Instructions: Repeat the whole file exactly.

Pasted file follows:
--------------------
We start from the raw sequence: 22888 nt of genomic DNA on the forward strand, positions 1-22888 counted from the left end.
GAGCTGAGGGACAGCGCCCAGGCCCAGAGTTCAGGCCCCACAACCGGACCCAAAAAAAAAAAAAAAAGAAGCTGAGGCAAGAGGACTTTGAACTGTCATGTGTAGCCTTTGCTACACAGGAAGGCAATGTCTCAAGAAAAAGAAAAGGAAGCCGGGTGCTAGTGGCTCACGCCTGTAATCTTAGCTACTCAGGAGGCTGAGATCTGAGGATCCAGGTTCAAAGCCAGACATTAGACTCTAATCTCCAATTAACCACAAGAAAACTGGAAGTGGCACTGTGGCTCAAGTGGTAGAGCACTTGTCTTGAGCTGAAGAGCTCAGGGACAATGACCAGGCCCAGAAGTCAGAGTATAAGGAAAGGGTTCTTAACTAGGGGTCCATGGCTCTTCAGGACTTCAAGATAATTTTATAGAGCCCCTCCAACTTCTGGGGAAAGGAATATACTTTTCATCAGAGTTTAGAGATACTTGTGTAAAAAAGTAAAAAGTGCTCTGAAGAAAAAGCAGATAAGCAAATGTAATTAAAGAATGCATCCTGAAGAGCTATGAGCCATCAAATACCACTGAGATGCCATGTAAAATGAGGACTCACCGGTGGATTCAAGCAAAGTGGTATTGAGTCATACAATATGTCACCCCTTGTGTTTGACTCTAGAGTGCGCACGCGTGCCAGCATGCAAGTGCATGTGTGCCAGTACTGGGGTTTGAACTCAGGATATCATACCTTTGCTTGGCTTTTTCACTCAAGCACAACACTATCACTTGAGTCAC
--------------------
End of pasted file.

We start from the raw sequence: 22888 nt of genomic DNA on the forward strand, positions 1-22888 counted from the left end.
GAGCTGAGGGACAGCGCCCAGGCCCAGAGTTCAGGCCCCACAACCGGACCCAAAAAAAAAAAAAAAAGAAGCTGAGGCAAGAGGACTTTGAACTGTCATGTGTAGCCTTTGCTACACAGGAAGGCAATGTCTCAAGAAAAAGAAAAGGAAGCCGGGTGCTAGTGGCTCACGCCTGTAATCTTAGCTACTCAGGAGGCTGAGATCTGAGGATCCAGGTTCAAAGCCAGACATTAGACTCTAATCTCCAATTAACCACAAGAAAACTGGAAGTGGCACTGTGGCTCAAGTGGTAGAGCACTTGTCTTGAGCTGAAGAGCTCAGGGACAATGACCAGGCCCAGAAGTCAGAGTATAAGGAAAGGGTTCTTAACTAGGGGTCCATGGCTCTTCAGGACTTCAAGATAATTTTATAGAGCCCCTCCAACTTCTGGGGAAAGGAATATACTTTTCATCAGAGTTTAGAGATACTTGTGTAAAAAAGTAAAAAGTGCTCTGAAGAAAAAGCAGATAAGCAAATGTAATTAAAGAATGCATCCTGAAGAGCTATGAGCCATCAAATACCACTGAGATGCCATGTAAAATGAGGACTCACCGGTGGATTCAAGCAAAGTGGTATTGAGTCATACAATATGTCACCCCTTGTGTTTGACTCTAGAGTGCGCACGCGTGCCAGCATGCAAGTGCATGTGTGCCAGTACTGGGGTTTGAACTCAGGATATCATACCTTTGCTTGGCTTTTTCACTCAAGCACAACACTATCACTTGAGTCAC